- Look closely at your display for signs of a break. Changing your viewing angle may help catch small hairline cracks.
- Use a paper clip to eject the SIM tray. Shine a light into the slot to check the liquid contact indicator—it will be pink or red if it has touched liquid. This sticker is on the underside of the display, so it can be tricky to spot. Liquid damage to the display can cause this failure.
- If you see this has been triggered, be extra mindful to check for any signs of liquid exposure inside the phone.
- Check internal cables for signs of tears or other damage. If you aren’t sure which ones are linked to the display, refer to the relevant Display Replacement Guide.
- If you find damage, or software fixes have not made a difference, replace Apple iPhone Screens.
Damaged Backlight Components
On iPhones with LCD-type displays (the iPhone 8, 8 Plus, and earlier, all iPhone SE models, the iPhone XR, and the iPhone 11), the screen’s ability to illuminate is separate from its ability to produce an image.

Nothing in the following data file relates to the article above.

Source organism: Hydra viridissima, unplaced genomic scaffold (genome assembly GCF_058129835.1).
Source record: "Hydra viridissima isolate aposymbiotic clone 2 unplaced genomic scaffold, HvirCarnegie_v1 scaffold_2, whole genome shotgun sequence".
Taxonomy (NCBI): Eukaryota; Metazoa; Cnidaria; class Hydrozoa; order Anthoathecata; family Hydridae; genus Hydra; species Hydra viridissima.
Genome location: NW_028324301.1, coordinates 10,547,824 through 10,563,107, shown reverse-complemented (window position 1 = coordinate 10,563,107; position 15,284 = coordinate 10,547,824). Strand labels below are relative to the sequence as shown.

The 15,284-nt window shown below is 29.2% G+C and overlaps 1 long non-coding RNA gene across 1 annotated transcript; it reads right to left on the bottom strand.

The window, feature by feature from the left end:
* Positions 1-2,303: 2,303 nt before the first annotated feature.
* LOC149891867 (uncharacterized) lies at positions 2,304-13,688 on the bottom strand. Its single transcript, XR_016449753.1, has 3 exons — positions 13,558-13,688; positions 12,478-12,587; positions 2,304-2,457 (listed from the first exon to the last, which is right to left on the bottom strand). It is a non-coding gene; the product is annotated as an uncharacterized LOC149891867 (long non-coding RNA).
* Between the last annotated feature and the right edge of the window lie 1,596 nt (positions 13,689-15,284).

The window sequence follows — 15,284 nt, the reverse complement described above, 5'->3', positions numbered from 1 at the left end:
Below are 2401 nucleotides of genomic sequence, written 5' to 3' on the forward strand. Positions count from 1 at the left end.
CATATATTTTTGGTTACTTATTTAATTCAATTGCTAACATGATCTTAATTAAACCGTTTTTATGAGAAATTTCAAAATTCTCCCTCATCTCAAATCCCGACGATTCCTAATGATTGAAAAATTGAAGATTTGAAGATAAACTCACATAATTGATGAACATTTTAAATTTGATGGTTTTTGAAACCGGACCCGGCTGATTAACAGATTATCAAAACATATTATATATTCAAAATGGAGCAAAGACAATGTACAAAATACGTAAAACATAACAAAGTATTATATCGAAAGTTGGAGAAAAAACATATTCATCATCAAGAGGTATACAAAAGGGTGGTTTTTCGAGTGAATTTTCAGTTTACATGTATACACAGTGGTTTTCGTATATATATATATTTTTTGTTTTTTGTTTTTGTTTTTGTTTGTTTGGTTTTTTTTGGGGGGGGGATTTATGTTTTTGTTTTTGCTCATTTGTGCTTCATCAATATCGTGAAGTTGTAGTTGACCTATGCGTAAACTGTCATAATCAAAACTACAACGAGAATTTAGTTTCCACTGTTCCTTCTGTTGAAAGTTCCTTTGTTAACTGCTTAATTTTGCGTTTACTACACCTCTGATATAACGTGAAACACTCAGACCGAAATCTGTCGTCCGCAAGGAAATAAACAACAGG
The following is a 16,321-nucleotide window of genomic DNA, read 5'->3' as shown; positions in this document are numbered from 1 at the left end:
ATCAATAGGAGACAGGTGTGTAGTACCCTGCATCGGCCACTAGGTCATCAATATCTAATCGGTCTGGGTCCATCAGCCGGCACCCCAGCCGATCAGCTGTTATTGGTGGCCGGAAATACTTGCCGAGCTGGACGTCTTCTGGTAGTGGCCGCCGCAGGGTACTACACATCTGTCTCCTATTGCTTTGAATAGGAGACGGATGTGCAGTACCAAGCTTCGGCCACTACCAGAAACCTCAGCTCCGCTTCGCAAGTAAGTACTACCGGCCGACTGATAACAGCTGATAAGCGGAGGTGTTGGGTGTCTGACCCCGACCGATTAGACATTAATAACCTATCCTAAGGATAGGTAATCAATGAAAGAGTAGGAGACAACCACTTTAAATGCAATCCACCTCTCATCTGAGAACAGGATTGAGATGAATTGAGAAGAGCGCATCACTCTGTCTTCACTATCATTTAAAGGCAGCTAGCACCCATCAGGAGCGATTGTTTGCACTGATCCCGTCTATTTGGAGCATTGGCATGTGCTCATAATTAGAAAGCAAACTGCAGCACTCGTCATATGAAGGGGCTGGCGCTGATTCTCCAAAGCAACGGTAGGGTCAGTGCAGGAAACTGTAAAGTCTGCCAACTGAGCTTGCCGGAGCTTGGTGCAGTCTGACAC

- Check to see if there is an image on your display when shining a flashlight at it. This is best done during boot, when the Apple logo is on screen, due to the high contrast.
- If your backlight is out without any previous repair work or signs of liquid damage, a new display is the likeliest cure.
- Already changed the display, or the issue appeared after a repair? Forgetting to unplug the battery before replacing parts can cause this issue. Check for signs of heat on the board, especially around the display connectors. It may have melted the foam sticker, charred the board itself, or smell burnt.